Experience Dania during your vacation in Himmerland, the only privately owned village in Denmark. Dania was formerly home to three major cement companies and offers a beautiful view of Mariager Fjord.
When driving along the south side of Mariager Fjord, don't miss a visit to the charming Dania, which bears witness to the bygone era of old cement workers.
Just before you reach Dania from Fladbjerg, you'll pass Akzo Nobel, Scandinavia's only salt factory. The factory sources its raw materials from a salt deposit at Hvornum, west of Hobro, where the salt is naturally located about 200 meters below the Earth's surface. Through a pipeline, the salt is transported as saltwater to the factory in Dania, where it is processed into, among other things, food and road salt, and then distributed.
Upon entering Dania itself, you'll pass by the "Gule Huse" (Jutland's Nyboder), the employees' residential houses, the old director's villa, and enter the factory area. The restored buildings are now home to many small industries and service-oriented companies.
Dania is an old cement worker's environment. It is no coincidence that Dania and Kongsdal became a center for cement production. Here, raw materials were abundant, and there were ideal transportation facilities through the fjord.
In the hills, there was access to large quantities of Danish chalk, a particularly high-quality limestone.
In combination with the fat clay that could be extracted at Katbjerg Odde and on the fjord bottom in the shallow areas east of Hadsund, Dania was therefore an ideal place for cement production. Danish chalk refers to the chalk layers deposited in Denmark during the Danian era about 60 million years ago. The Danian chalk was formed by the accumulation of shells from animals and plants on the seabed. The Danian chalk is often rich in larger fossils; in addition to bryozoans and corals, sea urchins, brachiopods, and mussels are common. Flint makes up to 20% of the layers. The chalk was used for burnt lime and building stones. From the 19th century, the entire area was grayed out - both workers, vegetation, trees, and houses were enveloped in a cloud of chalk and cement dust. Everywhere, people had to squint their eyes to avoid dust in their eyes.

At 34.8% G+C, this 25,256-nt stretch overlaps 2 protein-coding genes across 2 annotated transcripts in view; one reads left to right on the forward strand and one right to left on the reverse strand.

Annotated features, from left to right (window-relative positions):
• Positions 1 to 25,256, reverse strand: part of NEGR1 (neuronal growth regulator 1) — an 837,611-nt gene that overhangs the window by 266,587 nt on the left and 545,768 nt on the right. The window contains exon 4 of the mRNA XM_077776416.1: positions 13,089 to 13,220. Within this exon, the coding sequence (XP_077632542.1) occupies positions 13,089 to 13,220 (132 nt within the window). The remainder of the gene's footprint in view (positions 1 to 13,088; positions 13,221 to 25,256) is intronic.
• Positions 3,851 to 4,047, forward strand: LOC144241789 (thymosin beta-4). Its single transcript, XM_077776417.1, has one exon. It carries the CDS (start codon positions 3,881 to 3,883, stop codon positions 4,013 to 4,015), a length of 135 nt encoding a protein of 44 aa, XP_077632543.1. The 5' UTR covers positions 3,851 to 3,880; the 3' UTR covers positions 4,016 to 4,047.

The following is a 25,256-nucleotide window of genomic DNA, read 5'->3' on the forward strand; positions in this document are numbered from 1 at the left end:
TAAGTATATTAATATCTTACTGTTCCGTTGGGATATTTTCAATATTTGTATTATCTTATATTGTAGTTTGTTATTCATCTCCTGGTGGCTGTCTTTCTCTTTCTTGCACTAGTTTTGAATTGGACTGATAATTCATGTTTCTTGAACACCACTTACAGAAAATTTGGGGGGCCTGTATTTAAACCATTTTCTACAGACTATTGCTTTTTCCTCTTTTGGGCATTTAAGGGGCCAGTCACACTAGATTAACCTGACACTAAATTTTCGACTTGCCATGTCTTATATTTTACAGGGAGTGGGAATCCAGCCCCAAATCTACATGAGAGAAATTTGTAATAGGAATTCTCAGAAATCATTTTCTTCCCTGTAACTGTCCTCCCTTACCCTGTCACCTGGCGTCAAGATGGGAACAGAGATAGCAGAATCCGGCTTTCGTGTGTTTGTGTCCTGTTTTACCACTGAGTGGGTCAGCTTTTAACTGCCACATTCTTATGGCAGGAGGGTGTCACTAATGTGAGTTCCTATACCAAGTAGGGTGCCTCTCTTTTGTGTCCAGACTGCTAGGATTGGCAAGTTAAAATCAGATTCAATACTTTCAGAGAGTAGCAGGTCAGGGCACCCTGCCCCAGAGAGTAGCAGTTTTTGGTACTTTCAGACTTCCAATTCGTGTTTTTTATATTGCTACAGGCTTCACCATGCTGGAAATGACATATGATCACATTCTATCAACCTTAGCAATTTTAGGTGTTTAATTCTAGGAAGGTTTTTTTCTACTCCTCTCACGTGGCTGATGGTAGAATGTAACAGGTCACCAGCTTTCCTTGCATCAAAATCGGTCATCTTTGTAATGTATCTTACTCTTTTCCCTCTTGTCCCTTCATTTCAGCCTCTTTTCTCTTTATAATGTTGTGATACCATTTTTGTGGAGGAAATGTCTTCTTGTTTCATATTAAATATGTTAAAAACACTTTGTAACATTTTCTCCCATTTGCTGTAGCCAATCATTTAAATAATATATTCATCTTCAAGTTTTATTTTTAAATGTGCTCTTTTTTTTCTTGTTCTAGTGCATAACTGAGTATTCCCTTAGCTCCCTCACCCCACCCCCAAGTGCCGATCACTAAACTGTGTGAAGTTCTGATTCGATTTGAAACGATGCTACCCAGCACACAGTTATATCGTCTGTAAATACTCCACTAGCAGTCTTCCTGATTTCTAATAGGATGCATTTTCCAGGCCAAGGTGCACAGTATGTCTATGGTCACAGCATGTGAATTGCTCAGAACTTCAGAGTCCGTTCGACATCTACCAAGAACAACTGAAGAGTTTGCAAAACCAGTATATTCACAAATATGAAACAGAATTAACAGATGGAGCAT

As perhaps the only "privately owned" village in Denmark with an incredibly beautiful location by Denmark's longest and most beautiful fjord, Dania offers attractions that are rarely heard of, including the very small fjord fishing harbor, Skarodde, in the middle of Dania and Kongsdal. Here, the author Hans Kirk wrote the famous books "The Fishermen" in 1928, which also became a well-known TV series.
At the harbor, you'll find the event venue Orkidee Dania, situated in the most beautiful surroundings with a view of Mariager Fjord. An ideal place for bus companies passing through the Holidayland Mariager Fjord.
Although many of Dania's buildings have been removed, a larger number of production and storage buildings still exist in Dania, which are used by various small industries, among others. The most distinctive building is a 40-meter-high fused concrete silo facility that extends down to the fjord. This silo was formerly owned by FLSmidth but is now owned by the ownership for the rest of the Dania area.
FLSmidth still operates a research facility in Dania with 20 employees. The research facility is named R & D Centre Dania, Denmark - R for research and D for development.
The old cement factory also includes four rows of worker housing, houses for employees, a stately director's villa, and a harbor facility. The cement factories have also left their clear marks on the landscape in the form of large chalk quarries with steep slopes.
The steep cliffs of the chalk quarries are very special, and today, the chalk quarry lies like a mighty scar in the landscape. The steep cliffs also have a very unique appearance and have thus served as a backdrop for several film recordings.